4. Breaking the Waves– While American masters were busy shaking us with their visions of gangsters and Nazis, Danish provoc-auteur Lars von Trier created this enthralling, controversial masterpiece. Emily Watson gives one of cinema’s greatest, most emotionally volatile performances as Bess McNeil, a woman who becomes a sexual martyr for love and Jesus. When her lover is paralyzed on an oil rig, Bess blames herself and becomes somewhat deranged. So too does her husband, who in his arguably mad state asks her to sleep with other men and then tell him about it. It sounds like controversy waiting to happen, but von Trier’s delicate handling of the characters and unflinching attitude toward the subject matter gave him a movie that he’s still trying to recreate.
5. The Silence of the Lambs– If it’s not the definitive serial killer movie, it’s certainly one of the best. With two iconic mass murderers (Hannibal Lecter and Buffalo Bill for those trapped in a hole) and a feminist icon holding the center, it deservedly garnered the Best Picture Oscar as well as the acting ones for Anthony Hopkins and Jodie Foster. As Clarice Starling (Foster) uses one serial killer (Hopkins) to catch another, several eerie games of cat-and-mouse ensue. The amazing conversations between Starling and Lecter are shot in haunting close-up. The characters are looking at each other, but they’re also looking at you. Director Jonathan Demme has created a film that both audiences and critics rewarded with well-deserved discussion.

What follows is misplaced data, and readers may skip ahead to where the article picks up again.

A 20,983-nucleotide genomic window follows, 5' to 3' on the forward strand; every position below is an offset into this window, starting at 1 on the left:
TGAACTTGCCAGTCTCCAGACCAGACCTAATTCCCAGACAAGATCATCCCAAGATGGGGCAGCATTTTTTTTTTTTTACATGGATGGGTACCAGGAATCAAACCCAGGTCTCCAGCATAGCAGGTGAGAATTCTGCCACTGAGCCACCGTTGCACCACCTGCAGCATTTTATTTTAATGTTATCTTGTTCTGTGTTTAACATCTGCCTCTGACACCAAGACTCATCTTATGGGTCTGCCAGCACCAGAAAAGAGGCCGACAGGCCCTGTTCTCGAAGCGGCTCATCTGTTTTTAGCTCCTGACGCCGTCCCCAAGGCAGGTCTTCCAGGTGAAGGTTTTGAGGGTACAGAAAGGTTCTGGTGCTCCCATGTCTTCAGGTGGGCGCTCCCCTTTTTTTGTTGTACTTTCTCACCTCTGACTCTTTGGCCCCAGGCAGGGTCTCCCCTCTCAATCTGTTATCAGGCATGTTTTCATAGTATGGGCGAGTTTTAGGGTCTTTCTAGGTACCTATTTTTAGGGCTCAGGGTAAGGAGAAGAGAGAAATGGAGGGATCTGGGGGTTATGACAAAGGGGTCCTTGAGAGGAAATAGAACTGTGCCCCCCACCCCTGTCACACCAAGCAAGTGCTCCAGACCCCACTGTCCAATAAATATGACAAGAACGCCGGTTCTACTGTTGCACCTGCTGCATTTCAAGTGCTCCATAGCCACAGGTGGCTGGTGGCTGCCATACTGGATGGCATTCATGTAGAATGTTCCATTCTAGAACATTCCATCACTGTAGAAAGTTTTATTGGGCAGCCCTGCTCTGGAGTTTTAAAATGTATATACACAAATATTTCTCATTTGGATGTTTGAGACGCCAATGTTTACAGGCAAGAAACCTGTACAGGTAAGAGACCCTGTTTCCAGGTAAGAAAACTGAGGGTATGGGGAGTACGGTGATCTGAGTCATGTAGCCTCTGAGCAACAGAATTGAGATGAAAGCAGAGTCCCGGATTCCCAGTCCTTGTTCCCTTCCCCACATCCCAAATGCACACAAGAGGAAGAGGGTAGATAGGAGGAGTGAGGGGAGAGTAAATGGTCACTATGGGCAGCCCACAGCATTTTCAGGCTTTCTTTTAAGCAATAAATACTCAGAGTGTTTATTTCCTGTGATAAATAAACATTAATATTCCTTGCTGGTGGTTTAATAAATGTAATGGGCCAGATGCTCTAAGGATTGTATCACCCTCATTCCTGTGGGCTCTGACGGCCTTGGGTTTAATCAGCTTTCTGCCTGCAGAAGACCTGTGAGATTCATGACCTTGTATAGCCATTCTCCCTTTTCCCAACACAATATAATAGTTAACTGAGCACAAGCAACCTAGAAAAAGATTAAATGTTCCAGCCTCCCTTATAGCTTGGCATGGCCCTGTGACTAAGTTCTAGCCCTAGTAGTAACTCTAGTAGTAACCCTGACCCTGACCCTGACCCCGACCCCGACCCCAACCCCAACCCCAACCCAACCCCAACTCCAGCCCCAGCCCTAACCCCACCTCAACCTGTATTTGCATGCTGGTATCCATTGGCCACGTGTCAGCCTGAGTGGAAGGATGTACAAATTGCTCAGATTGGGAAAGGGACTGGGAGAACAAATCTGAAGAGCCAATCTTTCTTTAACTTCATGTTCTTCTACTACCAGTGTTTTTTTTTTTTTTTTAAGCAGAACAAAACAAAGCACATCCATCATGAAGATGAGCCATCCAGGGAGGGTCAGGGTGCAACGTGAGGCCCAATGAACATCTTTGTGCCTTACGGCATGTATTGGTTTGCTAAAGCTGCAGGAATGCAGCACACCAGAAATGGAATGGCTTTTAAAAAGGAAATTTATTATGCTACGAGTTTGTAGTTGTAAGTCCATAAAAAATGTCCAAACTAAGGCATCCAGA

6. American Beauty- Anyone unfamiliar with the work of Alan Ball at this point is not making an effort to be a part of pop culture. Though his HBO vamp ramp True Blood has brought life to his fame, Ball’s most prolific work deals with death in a more realistic light. Six Feet Under was one of the best shows on television that drew much inspiration from Ball’s own script for American Beauty. It is one of the best screenplays ever written, with its devilish wit, multi-layered meanings and greater goals. Ball isn’t the only freshman that shows up to play ball though. In the director’s chair is Sam Mendes, who puts all the right talent into place and carefully directs this film to the beauty that it is. Spacey and Bening equally deserve credit for their shock and awe performances that hit the mark dead on.